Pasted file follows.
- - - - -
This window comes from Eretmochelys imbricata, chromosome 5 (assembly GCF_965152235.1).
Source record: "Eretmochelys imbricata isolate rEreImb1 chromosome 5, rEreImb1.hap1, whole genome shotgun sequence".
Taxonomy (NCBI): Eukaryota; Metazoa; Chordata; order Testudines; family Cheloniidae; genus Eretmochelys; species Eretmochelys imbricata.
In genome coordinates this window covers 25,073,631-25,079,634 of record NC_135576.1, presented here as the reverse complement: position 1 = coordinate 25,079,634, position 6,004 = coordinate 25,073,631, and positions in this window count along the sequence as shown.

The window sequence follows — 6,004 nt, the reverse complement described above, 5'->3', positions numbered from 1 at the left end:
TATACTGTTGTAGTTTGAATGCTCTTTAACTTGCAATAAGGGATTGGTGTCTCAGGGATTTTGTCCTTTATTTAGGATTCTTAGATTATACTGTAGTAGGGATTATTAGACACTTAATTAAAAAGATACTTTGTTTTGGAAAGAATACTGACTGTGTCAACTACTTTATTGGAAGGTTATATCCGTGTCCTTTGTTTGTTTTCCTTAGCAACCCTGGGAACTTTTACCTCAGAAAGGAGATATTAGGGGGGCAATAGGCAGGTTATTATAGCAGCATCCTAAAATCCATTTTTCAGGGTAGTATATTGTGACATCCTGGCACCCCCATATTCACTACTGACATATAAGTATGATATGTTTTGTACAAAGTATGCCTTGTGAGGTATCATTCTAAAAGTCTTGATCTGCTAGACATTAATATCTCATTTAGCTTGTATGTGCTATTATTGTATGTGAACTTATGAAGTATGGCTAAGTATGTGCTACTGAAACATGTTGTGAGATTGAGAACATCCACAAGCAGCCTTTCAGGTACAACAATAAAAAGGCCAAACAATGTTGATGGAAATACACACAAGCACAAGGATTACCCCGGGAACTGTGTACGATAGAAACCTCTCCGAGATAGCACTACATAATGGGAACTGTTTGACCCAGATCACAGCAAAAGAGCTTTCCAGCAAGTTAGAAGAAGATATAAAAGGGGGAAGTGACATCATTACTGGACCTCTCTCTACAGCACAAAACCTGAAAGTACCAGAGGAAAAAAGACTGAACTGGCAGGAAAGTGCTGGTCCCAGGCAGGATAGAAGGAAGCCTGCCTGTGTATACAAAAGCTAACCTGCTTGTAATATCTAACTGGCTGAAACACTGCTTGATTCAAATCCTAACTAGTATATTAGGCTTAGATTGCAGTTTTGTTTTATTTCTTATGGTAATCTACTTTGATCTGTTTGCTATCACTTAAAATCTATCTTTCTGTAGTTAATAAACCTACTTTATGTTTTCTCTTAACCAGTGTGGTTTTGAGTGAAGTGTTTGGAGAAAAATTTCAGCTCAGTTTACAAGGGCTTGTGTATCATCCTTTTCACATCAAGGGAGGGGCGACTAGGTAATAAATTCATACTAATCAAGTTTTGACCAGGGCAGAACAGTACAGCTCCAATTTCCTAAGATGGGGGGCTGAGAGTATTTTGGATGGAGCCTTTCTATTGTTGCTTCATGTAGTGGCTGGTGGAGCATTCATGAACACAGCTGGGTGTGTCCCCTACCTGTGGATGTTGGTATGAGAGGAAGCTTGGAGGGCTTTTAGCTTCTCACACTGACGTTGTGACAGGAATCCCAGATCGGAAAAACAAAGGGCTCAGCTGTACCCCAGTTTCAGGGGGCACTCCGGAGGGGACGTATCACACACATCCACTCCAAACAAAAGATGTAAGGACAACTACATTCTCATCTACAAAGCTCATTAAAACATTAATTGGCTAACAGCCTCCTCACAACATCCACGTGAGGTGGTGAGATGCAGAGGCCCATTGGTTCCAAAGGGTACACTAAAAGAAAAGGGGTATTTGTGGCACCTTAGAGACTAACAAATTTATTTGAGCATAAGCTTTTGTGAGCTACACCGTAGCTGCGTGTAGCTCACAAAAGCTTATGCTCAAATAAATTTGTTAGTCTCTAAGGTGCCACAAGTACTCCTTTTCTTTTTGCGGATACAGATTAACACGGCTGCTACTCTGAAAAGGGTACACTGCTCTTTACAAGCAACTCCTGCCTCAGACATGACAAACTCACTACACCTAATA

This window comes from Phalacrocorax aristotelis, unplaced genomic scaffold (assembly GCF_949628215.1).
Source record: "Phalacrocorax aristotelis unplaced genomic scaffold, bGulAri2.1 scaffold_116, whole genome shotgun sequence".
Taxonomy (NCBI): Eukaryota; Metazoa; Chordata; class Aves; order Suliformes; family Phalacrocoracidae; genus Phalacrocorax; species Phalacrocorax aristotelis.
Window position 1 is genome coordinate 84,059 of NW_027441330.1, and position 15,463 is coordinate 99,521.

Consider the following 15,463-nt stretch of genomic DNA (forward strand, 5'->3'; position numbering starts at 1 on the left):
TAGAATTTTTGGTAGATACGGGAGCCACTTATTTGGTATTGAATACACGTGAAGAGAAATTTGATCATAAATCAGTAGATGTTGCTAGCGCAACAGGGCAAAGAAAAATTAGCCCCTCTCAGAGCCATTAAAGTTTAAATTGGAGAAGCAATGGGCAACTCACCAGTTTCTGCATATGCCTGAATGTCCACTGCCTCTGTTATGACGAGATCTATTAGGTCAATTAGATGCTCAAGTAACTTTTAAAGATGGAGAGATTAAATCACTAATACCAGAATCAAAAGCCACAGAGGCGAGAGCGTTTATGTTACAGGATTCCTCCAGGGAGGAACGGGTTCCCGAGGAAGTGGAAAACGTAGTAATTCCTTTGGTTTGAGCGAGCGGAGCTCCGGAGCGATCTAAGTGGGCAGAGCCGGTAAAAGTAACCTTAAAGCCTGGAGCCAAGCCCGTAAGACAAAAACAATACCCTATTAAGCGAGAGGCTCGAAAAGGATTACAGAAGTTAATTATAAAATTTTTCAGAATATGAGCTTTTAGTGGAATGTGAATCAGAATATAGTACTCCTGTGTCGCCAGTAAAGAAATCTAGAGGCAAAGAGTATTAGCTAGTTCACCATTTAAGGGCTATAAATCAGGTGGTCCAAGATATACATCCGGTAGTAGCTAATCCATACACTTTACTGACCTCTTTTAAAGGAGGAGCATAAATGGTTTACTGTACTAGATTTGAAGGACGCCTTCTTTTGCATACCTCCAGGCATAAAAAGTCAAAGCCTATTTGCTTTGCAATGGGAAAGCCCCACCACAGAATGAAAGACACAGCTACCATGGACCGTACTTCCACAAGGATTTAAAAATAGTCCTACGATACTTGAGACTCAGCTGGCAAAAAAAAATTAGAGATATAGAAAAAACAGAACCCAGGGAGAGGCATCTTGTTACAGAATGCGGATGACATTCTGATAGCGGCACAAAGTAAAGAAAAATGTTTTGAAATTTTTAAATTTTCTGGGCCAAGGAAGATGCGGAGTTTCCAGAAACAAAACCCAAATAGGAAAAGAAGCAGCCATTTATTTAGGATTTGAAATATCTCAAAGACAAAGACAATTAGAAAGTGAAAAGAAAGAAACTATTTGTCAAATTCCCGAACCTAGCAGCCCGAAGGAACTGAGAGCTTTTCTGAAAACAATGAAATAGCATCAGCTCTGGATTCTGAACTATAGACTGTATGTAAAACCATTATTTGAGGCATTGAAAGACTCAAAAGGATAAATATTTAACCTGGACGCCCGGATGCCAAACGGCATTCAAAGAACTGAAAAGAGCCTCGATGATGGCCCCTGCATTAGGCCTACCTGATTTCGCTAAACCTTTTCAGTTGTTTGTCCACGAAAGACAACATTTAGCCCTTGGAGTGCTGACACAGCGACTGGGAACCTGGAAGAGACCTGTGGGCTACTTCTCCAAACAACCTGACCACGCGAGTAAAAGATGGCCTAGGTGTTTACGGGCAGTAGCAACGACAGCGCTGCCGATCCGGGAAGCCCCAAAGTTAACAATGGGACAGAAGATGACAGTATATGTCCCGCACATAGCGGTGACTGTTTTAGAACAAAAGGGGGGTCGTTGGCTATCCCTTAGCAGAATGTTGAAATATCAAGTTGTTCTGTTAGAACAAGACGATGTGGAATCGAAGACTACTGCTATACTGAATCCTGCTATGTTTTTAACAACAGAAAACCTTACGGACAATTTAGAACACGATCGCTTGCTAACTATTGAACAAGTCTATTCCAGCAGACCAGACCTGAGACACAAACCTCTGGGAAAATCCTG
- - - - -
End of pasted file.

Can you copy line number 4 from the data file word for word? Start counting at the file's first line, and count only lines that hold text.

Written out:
In genome coordinates this window covers 25,073,631-25,079,634 of record NC_135576.1, presented here as the reverse complement: position 1 = coordinate 25,079,634, position 6,004 = coordinate 25,073,631, and positions in this window count along the sequence as shown.